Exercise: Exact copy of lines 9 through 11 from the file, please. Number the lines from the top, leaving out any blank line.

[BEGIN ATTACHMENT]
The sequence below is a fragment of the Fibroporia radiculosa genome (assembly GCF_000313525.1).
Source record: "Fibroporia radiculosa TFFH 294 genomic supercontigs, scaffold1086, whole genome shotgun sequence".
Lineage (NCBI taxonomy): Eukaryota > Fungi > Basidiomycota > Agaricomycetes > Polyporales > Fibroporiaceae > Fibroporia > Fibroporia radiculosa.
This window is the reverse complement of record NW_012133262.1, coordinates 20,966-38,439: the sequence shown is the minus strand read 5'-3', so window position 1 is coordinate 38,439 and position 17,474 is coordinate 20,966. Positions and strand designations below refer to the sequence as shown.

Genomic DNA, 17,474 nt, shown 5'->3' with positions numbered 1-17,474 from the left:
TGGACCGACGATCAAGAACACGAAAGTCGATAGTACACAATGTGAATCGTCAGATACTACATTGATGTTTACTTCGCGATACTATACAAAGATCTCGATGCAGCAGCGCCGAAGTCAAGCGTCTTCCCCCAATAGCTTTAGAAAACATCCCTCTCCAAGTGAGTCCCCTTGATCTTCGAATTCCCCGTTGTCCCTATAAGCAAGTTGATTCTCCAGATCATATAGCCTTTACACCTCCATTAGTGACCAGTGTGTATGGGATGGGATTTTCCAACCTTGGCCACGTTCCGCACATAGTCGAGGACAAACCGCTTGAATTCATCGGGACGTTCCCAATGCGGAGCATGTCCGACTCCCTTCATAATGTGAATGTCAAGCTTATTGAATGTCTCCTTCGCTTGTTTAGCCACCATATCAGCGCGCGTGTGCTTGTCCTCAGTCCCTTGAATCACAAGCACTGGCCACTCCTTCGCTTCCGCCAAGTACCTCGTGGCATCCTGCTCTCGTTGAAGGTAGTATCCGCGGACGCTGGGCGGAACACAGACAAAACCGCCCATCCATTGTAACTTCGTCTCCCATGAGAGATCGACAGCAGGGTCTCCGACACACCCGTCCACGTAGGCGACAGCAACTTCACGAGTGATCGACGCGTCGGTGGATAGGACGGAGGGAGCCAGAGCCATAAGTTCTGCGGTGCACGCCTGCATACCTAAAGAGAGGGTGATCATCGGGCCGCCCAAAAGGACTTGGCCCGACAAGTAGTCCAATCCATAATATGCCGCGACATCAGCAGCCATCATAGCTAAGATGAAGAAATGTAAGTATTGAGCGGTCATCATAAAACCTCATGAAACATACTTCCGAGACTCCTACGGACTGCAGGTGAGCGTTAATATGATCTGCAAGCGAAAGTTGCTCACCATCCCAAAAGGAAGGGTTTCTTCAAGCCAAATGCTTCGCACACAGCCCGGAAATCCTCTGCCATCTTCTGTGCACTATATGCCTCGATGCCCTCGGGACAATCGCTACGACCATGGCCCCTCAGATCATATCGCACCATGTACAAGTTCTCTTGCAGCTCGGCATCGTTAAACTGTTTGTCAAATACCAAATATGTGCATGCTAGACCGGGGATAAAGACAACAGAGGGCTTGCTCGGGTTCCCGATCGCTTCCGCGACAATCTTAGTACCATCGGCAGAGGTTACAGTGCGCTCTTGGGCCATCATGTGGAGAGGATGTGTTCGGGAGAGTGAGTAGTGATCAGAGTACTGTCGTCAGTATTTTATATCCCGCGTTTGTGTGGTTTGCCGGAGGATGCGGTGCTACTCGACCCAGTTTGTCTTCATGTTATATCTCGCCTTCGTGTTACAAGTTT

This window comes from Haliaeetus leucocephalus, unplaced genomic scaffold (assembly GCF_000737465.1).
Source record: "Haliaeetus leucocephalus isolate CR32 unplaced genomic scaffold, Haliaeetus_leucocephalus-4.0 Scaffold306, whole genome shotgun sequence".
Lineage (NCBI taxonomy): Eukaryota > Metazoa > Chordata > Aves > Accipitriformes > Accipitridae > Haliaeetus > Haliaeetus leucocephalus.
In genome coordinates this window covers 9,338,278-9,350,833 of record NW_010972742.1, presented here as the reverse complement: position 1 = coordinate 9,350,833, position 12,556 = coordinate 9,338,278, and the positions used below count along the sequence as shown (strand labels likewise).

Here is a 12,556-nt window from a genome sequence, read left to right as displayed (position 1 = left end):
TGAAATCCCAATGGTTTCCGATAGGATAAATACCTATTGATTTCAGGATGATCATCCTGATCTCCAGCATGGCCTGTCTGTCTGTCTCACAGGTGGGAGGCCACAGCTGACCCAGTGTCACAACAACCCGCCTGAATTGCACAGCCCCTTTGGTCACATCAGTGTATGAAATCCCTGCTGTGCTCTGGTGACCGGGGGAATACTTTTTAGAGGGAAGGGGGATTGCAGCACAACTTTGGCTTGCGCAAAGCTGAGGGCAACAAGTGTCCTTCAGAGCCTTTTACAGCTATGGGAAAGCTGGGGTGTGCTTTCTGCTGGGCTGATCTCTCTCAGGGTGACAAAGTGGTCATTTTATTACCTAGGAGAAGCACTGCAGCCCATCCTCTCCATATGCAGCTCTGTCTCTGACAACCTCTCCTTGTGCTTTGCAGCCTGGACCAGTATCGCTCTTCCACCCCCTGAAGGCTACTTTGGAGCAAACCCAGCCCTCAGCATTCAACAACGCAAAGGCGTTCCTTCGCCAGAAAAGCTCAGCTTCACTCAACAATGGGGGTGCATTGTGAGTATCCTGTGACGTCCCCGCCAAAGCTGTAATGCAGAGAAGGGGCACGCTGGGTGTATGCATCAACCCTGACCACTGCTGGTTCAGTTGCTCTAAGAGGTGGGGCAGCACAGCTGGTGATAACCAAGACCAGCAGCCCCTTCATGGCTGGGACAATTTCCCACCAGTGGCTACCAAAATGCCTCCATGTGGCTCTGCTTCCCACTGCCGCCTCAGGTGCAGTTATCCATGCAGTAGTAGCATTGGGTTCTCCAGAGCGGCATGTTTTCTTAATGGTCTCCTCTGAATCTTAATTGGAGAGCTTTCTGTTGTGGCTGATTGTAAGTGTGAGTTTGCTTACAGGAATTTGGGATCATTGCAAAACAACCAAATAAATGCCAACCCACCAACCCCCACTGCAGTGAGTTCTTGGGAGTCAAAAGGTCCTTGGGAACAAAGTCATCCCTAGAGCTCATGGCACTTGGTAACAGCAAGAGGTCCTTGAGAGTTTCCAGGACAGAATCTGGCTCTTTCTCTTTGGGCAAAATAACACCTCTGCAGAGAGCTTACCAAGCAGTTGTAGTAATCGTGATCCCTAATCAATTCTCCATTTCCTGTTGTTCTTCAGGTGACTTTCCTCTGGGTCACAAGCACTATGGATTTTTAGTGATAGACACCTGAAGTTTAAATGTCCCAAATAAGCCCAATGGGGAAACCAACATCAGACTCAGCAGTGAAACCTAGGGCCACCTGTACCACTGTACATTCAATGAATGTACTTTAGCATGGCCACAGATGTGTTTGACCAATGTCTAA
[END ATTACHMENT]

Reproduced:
Lineage (NCBI taxonomy): Eukaryota > Metazoa > Chordata > Aves > Accipitriformes > Accipitridae > Haliaeetus > Haliaeetus leucocephalus.
In genome coordinates this window covers 9,338,278-9,350,833 of record NW_010972742.1, presented here as the reverse complement: position 1 = coordinate 9,350,833, position 12,556 = coordinate 9,338,278, and the positions used below count along the sequence as shown (strand labels likewise).

Here is a 12,556-nt window from a genome sequence, read left to right as displayed (position 1 = left end):